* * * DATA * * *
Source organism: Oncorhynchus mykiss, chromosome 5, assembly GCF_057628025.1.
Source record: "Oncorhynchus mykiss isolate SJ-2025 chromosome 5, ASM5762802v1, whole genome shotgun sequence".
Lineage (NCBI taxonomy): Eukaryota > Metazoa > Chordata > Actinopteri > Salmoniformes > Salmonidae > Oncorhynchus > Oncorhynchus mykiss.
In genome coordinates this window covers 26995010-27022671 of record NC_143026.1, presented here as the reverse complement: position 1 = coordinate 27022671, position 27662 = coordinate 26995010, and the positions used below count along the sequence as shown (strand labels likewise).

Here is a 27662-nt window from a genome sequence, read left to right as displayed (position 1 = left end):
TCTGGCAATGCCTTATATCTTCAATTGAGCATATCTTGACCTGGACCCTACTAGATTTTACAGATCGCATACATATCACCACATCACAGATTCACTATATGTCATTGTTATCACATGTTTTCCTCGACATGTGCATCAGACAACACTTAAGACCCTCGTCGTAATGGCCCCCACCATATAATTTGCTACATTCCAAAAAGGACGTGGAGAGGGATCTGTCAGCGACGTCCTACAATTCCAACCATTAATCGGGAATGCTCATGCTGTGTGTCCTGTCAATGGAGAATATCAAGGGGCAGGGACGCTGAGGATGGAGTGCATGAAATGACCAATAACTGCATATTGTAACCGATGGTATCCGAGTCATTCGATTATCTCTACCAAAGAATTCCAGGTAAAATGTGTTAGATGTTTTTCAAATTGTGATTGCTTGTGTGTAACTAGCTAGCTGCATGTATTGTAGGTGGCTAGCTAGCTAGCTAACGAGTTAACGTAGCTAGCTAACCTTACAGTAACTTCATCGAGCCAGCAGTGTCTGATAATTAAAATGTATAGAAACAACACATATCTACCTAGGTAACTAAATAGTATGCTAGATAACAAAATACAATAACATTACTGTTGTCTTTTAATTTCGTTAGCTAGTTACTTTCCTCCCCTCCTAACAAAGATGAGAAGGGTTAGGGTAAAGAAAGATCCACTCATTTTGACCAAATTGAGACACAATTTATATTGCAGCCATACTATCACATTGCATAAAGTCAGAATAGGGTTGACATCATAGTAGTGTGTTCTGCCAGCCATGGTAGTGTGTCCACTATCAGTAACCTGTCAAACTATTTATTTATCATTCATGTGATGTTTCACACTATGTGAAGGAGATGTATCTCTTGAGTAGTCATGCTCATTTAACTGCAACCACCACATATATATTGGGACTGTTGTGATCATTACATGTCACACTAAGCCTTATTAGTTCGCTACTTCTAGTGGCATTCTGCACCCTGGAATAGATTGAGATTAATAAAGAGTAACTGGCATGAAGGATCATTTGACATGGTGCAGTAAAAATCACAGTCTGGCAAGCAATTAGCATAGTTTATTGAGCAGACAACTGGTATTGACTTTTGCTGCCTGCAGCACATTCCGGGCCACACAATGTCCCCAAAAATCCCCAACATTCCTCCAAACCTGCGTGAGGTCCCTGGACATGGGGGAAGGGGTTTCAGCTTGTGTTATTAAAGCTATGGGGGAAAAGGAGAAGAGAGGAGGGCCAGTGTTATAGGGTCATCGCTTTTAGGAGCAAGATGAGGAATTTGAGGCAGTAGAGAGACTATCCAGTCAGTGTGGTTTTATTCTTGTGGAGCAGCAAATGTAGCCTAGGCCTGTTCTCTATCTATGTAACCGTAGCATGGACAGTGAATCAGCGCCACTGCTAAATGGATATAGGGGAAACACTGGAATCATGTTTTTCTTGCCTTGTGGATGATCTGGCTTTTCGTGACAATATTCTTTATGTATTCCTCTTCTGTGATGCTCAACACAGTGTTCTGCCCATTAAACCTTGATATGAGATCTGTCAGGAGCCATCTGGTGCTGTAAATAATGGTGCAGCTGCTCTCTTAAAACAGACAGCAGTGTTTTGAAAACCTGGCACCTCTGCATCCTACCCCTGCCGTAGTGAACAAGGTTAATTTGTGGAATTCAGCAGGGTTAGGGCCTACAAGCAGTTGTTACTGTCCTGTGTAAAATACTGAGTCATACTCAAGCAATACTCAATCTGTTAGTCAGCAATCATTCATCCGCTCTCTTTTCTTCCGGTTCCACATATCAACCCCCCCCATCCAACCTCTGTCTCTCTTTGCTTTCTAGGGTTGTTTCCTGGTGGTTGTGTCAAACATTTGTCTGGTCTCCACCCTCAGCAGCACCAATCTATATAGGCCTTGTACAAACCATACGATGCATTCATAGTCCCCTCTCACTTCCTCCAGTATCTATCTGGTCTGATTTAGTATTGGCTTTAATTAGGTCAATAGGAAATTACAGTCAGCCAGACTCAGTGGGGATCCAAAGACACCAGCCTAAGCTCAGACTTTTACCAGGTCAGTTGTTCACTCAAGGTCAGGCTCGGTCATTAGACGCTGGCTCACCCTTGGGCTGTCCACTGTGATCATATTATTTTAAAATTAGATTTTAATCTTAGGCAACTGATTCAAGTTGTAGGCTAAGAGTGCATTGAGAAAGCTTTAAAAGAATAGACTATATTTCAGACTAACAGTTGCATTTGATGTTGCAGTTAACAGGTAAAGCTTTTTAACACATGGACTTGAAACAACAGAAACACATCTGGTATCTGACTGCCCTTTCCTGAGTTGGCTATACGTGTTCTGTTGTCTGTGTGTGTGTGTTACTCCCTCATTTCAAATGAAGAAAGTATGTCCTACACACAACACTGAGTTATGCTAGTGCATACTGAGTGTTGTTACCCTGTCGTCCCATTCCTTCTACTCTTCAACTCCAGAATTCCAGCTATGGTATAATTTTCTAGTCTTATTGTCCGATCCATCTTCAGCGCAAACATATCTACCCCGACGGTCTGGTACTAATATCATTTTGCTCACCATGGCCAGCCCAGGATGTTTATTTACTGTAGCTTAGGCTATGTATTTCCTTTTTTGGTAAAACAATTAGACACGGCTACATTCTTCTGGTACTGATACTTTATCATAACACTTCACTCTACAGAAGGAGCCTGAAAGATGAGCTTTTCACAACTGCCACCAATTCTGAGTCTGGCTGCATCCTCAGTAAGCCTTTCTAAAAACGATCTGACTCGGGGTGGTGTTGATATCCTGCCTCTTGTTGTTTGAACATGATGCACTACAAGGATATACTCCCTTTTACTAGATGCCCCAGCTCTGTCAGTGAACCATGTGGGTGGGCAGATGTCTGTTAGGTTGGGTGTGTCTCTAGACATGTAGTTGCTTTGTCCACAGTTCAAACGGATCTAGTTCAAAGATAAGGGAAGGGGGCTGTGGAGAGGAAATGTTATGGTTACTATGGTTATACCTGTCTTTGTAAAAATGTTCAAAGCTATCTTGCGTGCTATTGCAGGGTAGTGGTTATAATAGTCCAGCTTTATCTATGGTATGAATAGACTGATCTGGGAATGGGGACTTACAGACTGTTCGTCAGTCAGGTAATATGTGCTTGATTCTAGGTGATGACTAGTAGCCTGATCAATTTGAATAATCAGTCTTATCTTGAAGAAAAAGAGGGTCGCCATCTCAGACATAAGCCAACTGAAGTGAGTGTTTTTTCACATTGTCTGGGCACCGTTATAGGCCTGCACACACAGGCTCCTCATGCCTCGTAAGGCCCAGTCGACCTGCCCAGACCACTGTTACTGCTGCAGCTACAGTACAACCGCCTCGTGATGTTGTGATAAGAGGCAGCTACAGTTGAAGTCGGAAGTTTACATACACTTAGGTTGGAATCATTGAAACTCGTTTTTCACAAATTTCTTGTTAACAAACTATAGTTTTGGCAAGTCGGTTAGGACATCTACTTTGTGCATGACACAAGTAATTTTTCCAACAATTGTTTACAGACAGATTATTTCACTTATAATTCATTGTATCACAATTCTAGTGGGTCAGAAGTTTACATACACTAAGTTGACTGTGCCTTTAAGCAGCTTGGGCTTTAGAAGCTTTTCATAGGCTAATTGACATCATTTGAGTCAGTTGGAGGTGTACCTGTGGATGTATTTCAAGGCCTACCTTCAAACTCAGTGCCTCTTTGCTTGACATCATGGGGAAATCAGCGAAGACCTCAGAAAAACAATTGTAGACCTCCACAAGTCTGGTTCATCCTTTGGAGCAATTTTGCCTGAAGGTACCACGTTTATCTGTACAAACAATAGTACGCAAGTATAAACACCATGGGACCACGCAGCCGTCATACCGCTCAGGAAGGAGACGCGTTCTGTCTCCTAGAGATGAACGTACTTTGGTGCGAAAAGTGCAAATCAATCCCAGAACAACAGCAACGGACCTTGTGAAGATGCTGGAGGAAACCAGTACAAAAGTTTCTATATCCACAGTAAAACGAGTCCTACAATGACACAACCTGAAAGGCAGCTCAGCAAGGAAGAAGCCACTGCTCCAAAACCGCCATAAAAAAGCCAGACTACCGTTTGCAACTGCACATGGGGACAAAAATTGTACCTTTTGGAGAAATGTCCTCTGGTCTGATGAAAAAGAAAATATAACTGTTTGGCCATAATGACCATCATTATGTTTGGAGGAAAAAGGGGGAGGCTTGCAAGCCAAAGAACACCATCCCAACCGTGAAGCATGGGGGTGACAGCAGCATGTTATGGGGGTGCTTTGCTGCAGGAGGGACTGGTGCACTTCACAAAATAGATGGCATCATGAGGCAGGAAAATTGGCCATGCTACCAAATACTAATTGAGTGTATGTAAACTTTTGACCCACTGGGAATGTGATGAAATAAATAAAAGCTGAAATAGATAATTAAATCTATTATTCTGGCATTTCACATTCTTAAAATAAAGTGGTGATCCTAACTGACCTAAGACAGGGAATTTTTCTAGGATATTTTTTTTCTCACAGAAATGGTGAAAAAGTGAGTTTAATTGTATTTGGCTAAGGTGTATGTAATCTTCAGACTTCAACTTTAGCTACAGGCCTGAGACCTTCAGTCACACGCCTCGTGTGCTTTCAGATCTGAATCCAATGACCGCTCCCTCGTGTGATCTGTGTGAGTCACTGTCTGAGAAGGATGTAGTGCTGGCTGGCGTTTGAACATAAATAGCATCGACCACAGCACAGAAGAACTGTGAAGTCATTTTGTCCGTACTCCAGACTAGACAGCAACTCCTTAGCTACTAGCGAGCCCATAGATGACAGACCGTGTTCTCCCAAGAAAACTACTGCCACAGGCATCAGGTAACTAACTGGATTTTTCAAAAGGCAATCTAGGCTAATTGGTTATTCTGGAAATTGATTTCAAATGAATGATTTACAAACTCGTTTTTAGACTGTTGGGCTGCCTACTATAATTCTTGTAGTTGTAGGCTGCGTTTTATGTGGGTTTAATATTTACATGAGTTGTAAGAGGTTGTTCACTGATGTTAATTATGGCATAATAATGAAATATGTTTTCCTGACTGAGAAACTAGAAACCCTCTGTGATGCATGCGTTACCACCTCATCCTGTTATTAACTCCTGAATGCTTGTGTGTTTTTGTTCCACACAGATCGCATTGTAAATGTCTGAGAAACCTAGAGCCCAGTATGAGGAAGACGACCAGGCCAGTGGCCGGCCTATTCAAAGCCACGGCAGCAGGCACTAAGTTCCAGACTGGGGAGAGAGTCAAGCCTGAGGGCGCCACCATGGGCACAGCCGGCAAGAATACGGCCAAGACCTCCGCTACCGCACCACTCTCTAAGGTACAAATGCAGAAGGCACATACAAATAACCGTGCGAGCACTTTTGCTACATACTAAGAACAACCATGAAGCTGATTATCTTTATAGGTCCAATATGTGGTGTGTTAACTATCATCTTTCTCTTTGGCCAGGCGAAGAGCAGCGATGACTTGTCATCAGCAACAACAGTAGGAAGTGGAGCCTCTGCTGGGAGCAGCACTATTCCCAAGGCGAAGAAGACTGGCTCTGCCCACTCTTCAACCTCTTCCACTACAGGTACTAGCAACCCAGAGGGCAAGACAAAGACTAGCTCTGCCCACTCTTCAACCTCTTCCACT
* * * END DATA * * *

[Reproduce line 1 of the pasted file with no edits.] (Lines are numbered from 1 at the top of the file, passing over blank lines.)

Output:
Source organism: Oncorhynchus mykiss, chromosome 5, assembly GCF_057628025.1.